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The Mystery of Chernobyl’s Post-invasion Radiation Spikes

The data around it may have been manipulated

Last year, when troops seized control of the Chernobyl nuclear power plant last year, following the invasion of Ukraine, President Volodymyr Zelensky called it “a declaration of war” against Europe. Others warned that Russia’s reckless seizure of the plant could trigger a nuclear disaster to rival Chernobyl’s 1986 radiological accident.

Their fears seemed well-founded when, on the night of the invasion, sensors began reporting sudden spikes in radiation levels in the Chernobyl Exclusion Zone (CEZ)—a 1,000-square-mile forested zone around the plant where radioactive soil from the 1986 disaster had settled.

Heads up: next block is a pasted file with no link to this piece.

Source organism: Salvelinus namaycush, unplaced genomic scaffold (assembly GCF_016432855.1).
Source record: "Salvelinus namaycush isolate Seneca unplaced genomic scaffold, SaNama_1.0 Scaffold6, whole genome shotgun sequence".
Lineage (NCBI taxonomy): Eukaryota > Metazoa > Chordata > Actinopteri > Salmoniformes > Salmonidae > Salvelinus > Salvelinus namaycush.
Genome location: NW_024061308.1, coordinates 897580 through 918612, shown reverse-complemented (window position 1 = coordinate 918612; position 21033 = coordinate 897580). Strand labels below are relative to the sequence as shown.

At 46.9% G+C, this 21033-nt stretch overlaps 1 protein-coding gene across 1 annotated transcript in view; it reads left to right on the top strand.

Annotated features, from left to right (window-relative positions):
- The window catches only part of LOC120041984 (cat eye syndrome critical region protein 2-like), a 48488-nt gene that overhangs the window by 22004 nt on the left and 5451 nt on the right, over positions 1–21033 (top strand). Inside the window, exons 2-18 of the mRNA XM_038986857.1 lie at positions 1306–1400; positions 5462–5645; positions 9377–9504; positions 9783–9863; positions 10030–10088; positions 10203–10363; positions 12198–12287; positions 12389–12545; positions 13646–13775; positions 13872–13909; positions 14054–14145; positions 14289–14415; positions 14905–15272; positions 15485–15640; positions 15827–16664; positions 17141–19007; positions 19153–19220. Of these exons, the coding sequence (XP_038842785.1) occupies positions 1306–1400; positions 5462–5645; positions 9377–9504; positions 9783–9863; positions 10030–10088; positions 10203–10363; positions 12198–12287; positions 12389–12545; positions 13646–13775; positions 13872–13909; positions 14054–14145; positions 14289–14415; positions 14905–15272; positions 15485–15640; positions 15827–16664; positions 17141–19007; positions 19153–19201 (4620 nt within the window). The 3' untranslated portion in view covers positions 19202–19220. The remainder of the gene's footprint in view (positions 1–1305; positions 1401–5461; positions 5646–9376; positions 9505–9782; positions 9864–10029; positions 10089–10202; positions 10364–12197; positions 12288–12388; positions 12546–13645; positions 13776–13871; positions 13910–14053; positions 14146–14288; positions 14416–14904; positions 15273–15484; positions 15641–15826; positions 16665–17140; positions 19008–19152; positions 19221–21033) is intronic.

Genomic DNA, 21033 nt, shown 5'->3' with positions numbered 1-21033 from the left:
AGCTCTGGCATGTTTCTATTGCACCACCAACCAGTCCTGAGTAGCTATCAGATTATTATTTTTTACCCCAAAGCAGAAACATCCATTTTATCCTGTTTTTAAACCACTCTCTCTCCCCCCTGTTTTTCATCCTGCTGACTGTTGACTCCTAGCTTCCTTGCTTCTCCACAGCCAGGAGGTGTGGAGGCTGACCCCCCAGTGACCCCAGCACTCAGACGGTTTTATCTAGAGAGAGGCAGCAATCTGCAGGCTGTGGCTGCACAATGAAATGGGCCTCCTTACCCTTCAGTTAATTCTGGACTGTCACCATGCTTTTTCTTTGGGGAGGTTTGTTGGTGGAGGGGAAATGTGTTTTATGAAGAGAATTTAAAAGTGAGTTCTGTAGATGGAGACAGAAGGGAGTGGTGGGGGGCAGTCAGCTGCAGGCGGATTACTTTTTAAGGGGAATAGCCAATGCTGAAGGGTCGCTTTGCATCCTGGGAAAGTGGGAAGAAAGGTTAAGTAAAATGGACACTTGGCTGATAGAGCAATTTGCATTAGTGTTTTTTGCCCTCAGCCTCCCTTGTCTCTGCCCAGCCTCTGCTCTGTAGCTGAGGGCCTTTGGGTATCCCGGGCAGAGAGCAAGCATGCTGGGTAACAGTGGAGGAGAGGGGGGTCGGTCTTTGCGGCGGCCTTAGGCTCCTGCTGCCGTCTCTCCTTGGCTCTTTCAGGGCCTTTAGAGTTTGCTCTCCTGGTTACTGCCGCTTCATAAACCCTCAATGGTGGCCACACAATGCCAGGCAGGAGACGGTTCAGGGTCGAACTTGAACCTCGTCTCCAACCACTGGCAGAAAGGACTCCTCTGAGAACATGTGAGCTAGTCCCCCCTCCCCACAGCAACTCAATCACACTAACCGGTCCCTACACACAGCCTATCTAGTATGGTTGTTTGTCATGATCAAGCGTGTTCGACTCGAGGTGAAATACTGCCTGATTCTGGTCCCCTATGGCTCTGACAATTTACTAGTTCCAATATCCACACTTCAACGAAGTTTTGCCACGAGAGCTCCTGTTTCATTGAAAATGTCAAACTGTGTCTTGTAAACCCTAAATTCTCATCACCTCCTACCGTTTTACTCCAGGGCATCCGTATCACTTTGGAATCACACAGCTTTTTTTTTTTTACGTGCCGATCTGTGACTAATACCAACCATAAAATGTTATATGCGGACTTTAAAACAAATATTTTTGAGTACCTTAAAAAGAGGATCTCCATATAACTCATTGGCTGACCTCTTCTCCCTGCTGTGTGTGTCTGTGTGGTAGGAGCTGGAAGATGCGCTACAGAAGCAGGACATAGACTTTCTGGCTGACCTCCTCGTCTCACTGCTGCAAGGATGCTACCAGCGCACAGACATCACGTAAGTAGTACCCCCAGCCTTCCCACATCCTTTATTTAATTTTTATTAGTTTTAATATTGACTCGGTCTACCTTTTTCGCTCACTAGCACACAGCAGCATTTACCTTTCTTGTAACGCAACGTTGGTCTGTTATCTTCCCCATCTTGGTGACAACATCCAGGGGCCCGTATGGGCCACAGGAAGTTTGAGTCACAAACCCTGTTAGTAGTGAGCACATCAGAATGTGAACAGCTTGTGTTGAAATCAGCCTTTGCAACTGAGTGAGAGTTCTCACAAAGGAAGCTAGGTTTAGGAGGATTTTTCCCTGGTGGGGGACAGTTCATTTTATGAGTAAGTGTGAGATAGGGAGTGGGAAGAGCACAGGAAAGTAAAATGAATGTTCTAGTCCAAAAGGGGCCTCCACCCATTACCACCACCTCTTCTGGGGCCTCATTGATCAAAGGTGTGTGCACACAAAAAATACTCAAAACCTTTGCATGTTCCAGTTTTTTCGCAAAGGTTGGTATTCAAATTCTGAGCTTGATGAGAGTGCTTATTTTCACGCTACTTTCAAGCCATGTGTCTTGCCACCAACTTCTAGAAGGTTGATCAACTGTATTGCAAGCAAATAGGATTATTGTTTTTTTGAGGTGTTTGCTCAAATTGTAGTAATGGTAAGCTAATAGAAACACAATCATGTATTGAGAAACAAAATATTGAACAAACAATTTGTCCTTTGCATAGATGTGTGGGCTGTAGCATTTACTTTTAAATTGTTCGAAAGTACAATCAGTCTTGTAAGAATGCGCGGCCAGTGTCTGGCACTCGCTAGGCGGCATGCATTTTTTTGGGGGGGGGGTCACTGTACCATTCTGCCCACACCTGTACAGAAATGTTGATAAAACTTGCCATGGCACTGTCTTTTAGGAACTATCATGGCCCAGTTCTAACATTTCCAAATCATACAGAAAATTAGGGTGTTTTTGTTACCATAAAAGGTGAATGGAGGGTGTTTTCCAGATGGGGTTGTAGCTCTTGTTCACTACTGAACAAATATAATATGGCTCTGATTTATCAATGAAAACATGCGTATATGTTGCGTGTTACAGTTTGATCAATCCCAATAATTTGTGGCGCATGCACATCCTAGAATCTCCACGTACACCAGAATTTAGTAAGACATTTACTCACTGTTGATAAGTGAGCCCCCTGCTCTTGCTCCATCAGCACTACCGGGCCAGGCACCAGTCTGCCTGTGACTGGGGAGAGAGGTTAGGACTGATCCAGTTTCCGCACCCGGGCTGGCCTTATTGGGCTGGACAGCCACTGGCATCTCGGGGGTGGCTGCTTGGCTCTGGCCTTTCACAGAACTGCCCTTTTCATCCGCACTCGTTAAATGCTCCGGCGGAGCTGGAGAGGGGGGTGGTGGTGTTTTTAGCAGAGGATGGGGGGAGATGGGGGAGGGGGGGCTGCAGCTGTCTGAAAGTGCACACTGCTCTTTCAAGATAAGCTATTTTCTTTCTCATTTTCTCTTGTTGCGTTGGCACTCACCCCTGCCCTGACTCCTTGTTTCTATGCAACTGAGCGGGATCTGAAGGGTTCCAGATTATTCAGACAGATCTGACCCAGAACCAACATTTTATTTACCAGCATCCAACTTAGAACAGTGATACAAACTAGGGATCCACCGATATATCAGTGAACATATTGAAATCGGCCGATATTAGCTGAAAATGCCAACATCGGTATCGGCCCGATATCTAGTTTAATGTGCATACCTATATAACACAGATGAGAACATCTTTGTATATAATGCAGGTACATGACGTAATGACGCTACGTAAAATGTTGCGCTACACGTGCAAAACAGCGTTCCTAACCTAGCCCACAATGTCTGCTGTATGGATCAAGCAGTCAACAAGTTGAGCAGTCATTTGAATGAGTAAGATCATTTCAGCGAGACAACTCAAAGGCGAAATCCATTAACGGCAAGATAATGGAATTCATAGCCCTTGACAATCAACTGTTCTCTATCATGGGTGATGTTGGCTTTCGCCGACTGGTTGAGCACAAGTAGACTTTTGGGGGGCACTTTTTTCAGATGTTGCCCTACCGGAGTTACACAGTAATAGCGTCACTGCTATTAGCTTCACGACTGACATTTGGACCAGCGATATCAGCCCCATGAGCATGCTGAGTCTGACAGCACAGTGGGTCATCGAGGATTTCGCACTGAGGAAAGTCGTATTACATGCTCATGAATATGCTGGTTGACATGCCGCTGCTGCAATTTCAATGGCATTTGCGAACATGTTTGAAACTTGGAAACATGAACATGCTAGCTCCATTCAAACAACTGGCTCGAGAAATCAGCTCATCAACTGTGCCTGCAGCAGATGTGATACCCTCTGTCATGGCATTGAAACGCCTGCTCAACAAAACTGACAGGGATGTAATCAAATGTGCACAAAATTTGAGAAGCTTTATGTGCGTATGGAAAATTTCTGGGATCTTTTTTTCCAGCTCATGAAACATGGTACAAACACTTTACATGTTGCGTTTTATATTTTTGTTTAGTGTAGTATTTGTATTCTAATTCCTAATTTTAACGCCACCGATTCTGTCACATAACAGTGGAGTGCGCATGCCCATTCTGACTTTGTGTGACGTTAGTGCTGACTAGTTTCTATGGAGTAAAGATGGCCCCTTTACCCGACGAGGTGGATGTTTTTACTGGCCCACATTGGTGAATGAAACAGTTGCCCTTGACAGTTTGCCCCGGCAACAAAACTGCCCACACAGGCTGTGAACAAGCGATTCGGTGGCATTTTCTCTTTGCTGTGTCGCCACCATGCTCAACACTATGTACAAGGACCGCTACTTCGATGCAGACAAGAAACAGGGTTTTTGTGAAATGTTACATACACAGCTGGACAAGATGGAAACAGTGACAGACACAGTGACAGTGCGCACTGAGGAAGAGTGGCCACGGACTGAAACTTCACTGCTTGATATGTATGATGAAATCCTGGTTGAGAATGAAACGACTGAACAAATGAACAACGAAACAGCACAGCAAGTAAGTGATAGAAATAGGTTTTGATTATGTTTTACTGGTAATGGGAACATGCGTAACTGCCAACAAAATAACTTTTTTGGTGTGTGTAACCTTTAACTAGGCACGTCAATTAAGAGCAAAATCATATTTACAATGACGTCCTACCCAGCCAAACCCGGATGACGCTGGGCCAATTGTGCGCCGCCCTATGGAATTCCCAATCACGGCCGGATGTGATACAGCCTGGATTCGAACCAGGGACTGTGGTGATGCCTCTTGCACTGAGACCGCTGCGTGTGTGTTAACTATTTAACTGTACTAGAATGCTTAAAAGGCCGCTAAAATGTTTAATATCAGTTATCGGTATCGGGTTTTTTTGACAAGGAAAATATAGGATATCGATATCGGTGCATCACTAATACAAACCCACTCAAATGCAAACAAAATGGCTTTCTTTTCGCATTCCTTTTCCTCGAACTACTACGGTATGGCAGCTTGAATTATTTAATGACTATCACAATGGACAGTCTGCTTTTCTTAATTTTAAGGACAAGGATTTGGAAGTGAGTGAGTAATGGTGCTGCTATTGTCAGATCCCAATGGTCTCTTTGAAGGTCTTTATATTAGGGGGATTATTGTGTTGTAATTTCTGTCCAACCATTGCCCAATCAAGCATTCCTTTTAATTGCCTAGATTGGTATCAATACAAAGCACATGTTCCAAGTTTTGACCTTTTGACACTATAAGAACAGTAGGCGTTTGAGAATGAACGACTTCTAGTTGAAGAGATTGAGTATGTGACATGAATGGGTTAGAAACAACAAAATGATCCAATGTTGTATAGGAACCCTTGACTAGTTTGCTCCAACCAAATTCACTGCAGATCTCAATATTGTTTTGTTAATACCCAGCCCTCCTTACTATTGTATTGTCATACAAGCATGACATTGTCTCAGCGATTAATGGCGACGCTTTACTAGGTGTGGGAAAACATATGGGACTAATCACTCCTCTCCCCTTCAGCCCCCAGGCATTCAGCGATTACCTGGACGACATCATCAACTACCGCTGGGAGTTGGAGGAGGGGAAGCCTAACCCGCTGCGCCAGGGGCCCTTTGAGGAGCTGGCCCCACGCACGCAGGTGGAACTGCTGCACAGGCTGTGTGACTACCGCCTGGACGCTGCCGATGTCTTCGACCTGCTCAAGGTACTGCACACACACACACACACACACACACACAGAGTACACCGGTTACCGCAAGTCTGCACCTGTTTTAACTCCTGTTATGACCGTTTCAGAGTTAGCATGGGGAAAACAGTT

Forty-two sensors recorded spikes that night and the next morning—some at levels hundreds of times higher than normal. The State Nuclear Regulatory Inspectorate of Ukraine (SNRIU) eased concerns that nuclear material had leaked from the plant, however, when it said the spikes were likely due to “resuspension” of radioactive soil stirred up by Russian military vehicles—an explanation widely accepted by many nuclear experts and the media.

Please select this link to read the complete article from WIRED.

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